One time on a flight back from a National league of cities Conference in Washington, D.C., I recall that Gil and I discussed how a German heritage festival, an Oktoberfest, would be good for St. Charles. The idea got passed along to Mayor Mel Wetter, who gave it to one of his sons in the Jaycees and the St. Charles Oktoberfest was born.

Gil didn’t get a lot of recognition in his lifetime, other than from friends and family. They didn’t give out as many awards in those days and Gil never looked for nor expected any recognition.

That same sad week brought a call from Councilman Larry Muench that his father-in-law, South Main icon and personal hero finally succumbed to his long illness. John Dengler was sick for a long time and the end seemed upon him at several turns. But I remember telling Sue that John would be around at Christmas, because no one loved Christmas more on South Main Street, nor held it in his heart better, than John Dengler.

John was loved by so many people, from the Fife and Drum Corps and the hundreds of young lives that program enriched through the years, to our Tourism efforts, the Special Business District Board, the South Main Preservation Society, his former comrades in arms and thousands of customers.

One of the last events I remember John and I being together for was his military reunion. I filled in for the Mayor to present a proclamation to his old military unit whose veterans of World War II had stopped in St. Charles. John was so proud to show off his hometown and much of what he could show off, were projects he had worked towards.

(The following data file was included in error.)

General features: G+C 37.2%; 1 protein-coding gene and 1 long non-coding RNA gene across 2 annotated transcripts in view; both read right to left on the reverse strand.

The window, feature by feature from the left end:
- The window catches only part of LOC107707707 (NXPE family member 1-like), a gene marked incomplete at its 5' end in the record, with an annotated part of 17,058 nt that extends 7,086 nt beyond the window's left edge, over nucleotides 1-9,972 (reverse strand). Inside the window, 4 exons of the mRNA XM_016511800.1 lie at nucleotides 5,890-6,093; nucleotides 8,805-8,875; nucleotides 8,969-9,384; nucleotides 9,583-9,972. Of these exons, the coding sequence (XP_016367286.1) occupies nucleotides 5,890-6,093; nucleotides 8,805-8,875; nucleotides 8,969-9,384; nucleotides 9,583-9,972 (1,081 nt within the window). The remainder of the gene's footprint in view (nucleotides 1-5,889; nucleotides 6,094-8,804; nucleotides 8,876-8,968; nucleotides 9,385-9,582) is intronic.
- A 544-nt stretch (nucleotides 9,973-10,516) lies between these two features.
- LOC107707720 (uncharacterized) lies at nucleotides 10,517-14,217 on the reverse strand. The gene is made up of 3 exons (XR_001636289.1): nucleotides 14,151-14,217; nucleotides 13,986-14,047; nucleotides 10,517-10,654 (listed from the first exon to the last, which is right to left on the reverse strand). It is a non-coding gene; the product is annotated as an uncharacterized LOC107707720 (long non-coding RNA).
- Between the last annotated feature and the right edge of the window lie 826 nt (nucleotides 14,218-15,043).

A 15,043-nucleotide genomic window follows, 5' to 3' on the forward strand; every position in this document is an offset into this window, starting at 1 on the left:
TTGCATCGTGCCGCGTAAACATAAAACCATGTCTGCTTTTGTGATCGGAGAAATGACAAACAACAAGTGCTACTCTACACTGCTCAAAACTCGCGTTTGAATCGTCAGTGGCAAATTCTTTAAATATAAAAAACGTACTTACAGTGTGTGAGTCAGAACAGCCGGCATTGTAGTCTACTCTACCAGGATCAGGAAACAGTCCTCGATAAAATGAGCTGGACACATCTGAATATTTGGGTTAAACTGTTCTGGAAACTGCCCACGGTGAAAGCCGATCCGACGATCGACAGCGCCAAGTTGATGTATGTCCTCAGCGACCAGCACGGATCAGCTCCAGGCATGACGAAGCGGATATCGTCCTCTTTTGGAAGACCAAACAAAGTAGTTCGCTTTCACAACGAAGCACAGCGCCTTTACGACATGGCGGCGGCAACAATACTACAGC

If John Dengler ever made an enemy I wouldn’t know it. It is a skill I wish I had mastered sooner. John took a real interest in me, my wife Sue and our children Kathleen and Justin. He watched them grow up at reenactments and in parades on South Main. He always asked about your family and talked about his own.

John fought to make St. Charles the fun place it became, with festivals and entertainment for those of all ages. His efforts helped put us on the map for something positive and not as oddballs trying to ban cursing in bars.

John knew the real happiness to be had in life was in bringing joy to others and he was a happy and lighthearted soul for it. John made us laugh, he made us smile and only at the end of his life, did he make us cry.

Which brings me to the ending of this story that John would not want me to forget. These five men all gave of themselves to the community and their neighbors. They lived lives worth the living. To those who have picked up the torch, I ask that you measure yourselves by what these men accomplished and ask yourselves the most important question a human being can…how do I want to be remembered?